Two small rovers capture first-ever images aboard asteroid

After three and a half years of travel, the Hayabusa2 spacecraft found the 162173 Ryugu asteroid in June of this year

0 October 2, 2018
Devin Jones

Hayabusa2

JAXA attempted a similar mission in 2005 but it ultimately failed/Photo: JAXA

Two robotics rovers were able to capture video footage aboard a hurtling asteroid Ryugu, as part of an ongoing project from the Japanese space agency (JAXA).

After three and a half years of travel, the Hayabusa2 spacecraft found the 162173 Ryugu asteroid in June of this year. A successful analysis of the space rock lead to the on boarding of the dual MINERVA-II1 rovers.

At Shaped like small metal containers, the rovers captured 15 images over an hour and fifteen minute period, which played together in sequence, appear as a video with the Sun moving across the “sky” 174 million miles (280M km) away from Earth.

Due to low levels of gravity, the robots were able to jump across the astroid up to 15 meters high and remain suspended for up to 15 minutes. Later this month the Hayabusa2 spacecraft plans to  deploy a device that will explode above the asteroid, shooting a 2kg copper missile to blast a small crater into its surface. This will allow researchers to collect samples that—for millions of years—had been protected by strong winds and radiation.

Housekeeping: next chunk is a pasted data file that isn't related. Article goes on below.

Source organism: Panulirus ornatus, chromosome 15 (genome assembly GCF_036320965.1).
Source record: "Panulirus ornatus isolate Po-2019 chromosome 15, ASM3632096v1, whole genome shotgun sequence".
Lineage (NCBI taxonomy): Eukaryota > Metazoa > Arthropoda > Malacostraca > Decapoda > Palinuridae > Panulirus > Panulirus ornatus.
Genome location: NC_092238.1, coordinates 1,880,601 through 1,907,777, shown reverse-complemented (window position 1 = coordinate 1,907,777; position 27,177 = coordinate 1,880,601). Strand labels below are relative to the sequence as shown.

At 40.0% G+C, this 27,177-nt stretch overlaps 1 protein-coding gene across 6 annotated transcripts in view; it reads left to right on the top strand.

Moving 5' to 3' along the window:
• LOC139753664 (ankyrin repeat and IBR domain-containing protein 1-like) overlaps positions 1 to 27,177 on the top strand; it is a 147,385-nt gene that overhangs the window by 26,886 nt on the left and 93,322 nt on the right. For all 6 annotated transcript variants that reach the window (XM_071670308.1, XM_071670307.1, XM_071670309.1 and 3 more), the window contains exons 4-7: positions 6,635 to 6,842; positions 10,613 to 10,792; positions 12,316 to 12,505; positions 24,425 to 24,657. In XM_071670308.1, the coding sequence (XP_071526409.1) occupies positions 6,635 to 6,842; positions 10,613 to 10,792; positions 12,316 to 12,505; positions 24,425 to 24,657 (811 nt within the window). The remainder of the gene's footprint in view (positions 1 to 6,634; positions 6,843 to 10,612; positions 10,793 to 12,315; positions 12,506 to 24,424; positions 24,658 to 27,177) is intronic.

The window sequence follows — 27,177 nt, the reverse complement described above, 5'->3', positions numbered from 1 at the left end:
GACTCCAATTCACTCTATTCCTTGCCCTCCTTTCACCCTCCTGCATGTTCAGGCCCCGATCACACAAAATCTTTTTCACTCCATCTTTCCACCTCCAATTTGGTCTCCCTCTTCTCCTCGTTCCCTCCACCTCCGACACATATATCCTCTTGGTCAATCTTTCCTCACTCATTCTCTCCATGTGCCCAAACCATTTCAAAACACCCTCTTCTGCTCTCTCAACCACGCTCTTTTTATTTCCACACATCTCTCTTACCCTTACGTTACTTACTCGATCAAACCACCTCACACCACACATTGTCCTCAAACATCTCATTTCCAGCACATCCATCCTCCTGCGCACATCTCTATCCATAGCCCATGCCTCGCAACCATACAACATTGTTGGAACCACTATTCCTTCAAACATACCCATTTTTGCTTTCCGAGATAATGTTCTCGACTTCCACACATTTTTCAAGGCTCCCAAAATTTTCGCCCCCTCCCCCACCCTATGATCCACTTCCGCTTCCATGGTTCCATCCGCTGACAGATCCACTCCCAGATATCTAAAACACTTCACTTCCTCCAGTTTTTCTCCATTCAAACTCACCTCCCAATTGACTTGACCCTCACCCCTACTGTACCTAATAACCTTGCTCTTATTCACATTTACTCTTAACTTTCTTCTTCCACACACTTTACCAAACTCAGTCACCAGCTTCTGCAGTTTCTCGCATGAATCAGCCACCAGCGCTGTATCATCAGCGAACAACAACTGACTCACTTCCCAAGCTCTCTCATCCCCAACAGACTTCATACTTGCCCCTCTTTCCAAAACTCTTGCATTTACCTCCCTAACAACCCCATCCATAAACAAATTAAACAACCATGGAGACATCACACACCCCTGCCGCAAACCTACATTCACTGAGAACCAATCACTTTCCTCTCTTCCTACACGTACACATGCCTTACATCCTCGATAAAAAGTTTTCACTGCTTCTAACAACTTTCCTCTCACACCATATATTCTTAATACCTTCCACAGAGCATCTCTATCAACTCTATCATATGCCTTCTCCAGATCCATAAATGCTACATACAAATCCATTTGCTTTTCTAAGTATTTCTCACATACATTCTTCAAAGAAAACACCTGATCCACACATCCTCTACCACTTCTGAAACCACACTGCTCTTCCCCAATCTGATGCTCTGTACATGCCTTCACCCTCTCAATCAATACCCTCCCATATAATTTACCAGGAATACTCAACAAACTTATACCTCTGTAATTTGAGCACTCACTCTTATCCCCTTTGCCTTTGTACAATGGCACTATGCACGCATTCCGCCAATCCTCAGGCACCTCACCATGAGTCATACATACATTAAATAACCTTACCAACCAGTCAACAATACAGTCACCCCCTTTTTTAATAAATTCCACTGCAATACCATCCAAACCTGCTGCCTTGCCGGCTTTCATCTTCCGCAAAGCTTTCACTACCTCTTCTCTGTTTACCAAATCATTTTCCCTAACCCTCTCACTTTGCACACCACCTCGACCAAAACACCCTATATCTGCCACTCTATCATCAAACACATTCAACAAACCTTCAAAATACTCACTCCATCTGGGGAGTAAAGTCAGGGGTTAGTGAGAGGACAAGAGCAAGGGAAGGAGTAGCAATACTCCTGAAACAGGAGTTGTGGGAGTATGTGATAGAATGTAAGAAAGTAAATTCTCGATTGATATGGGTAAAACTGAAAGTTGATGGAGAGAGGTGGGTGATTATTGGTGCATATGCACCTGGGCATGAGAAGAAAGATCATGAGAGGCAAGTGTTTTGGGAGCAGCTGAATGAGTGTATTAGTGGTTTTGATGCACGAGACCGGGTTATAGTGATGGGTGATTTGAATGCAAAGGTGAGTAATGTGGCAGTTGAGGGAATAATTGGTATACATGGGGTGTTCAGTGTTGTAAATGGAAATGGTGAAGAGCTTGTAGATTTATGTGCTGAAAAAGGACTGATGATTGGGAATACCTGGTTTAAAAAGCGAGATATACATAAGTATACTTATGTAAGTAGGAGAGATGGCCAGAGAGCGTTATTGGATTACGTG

In 2005 JAXA attempted a similar mission to land a rover on a similar asteroid but it ultimately failed.

“I am so proud that we have established a new method of space exploration for small celestial bodies,” said JAXA’s project manager, Yuichi Tsuda.

According to JAXA, this robotic observation is the first of its kind, and the rovers are scheduled to return to Earth in 2020 to report their findings, after launching in December 2014.

global.jaxa.jp


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